- This event has passed.
CANCELLED: FSC 2020 Jul So Tampa Dali Museum
July 4, 2020 @ 9:30 am - 12:00 pm EDT
CANCELLED: Saturday Morning At The Dali
We will meet at The Hangar at 9:30 am and go to the Dali Museum at 10:30 am. If you don’t want breakfast, you can meet us at the museum. Please RSVP accordingly. So we can determine if we meet the group minimum.
The restaurant is at Albert Whitted Airport, Second Floor, 540 1st St SE in St Petersburg. This is a great place to have breakfast. They are located only 1 block from the Dali and they have free parking. The Dali charges $10.00 for parking. This savings will covered almost half of the entrance costs. Click here to view the menu.
The Dali Museum
Every visit to The Dali reveals something unique that will expand your mind the way only Salvador Dali can. Creative energy is sown over every inch of the grounds. They offer free, docent-led public tours of the galleries as well a special architectural building tour on weekends.
The museum is located at: 1 Dali Blvd, St. Petersburg, FL 33701
Gallery Public Tour Times (free with admission)
Experience this comprehensive collection of Salvador Dali works under the guidance of one of their expert tour guides. You’ll learn all about the man, the art and the legend that is Salvador Dali.
Complimentary audio guides are available on a first-come, first-served basis.
Private, docent-led tours are available for an additional fee.
Admission is $21.00 for a group of 10 or more; otherwise it will be $24.00. Seniors 65 or older are charged $19.00, or $22.00 if there is less than 10 people.
About the Dali Museum
The Dali Museum celebrates the life and work of Salvador Dali (1904-1989) and features works from the artist’s entire career. The collection includes over 2,100 works from every moment and in every medium of his artistic activity, including 96 oil paintings, many original drawings, book illustrations, artists’ books, prints, sculpture, photos, manuscripts and an extensive archive of documents. Founded with the works collected by Reynolds and Eleanor Morse, the Museum has made significant additions to its collection over the years.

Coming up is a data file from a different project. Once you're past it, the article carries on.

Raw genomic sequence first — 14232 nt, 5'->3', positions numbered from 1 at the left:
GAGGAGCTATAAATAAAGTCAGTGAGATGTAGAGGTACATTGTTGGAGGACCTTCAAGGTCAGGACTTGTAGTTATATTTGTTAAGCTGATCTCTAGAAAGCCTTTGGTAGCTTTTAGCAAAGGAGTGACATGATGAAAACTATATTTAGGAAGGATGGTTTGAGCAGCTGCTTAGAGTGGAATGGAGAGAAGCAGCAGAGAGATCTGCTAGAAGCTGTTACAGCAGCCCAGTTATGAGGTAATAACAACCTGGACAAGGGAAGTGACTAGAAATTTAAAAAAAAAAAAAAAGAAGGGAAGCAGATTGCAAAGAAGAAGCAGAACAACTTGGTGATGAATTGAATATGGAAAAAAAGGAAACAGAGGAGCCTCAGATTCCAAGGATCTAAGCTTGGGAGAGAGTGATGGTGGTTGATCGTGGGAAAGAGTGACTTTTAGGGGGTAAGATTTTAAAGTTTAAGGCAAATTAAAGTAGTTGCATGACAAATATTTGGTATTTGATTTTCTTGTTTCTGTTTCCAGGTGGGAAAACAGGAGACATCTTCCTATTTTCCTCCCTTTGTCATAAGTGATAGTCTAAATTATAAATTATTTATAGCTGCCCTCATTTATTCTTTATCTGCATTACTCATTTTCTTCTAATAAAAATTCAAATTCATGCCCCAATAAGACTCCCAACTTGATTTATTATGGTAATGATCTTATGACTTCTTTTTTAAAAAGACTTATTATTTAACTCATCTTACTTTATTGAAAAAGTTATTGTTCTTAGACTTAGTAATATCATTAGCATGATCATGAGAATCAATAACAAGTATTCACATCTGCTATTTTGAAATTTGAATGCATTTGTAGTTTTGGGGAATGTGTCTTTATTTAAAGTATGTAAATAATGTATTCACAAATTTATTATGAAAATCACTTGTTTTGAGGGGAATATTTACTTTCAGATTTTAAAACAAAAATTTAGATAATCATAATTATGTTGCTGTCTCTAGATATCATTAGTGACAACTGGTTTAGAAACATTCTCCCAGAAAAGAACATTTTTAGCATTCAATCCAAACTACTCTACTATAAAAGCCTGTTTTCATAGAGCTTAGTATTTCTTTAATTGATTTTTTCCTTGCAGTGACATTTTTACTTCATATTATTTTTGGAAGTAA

In 1942, the Morses visited a traveling Dali retrospective at the Cleveland Museum of Art organized by the Museum of Modern Art in New York and became fascinated with the artist’s work. On March 21, 1943, the Morses bought their first Dali painting, Daddy Longlegs of the Evening, Hope! (1940). This was the first of many acquisitions, which would culminate 40 years later in the preeminent collection of Dali’s work in America. On April 13, 1943, the Morses met Salvador Dali and his wife Gala in New York initiating a long, rich friendship.
The Morses first displayed their Dali paintings in their home, and by the mid-1970s decided to donate their entire collection. A Wall Street Journal article titled, “U.S. Art World Dillydallies Over Dali,” caught the attention of the St. Petersburg, FL community, who rallied to bring the collection to the area. The Dali Museum, St. Petersburg, FL opened in 1982. The distinguished new building, which opened on January 11, 2011, enables the Museum to better protect and display the collection, to welcome the public, and to educate and promote enjoyment. In a larger sense it is a place of beauty dedicated, as is Dali’s art, to understanding and transformation.
The original Dali Museum opened in St. Petersburg in 1982, after community leaders rallied to bring the Morses’ superlative collection of Dali works to the area. The Dali’s stunning new building opened on January 11, 2011. Designed by architect Yann Weymouth of HOK, it combines the rational with the fantastical: a simple rectangle with 18-inch thick hurricane-proof walls out of which erupts a large free-form geodesic glass bubble known as the “enigma”. The Enigma, which is made up of 1,062 triangular pieces of glass, stands 75 feet at its tallest point, a twenty-first century homage to the dome that adorns Dali’s museum in Spain. Inside, the Museum houses another unique architectural feature – a helical staircase – recalling Dali’s obsession with spirals and the double helical shape of the DNA molecule.
For more information, click here to visit their website.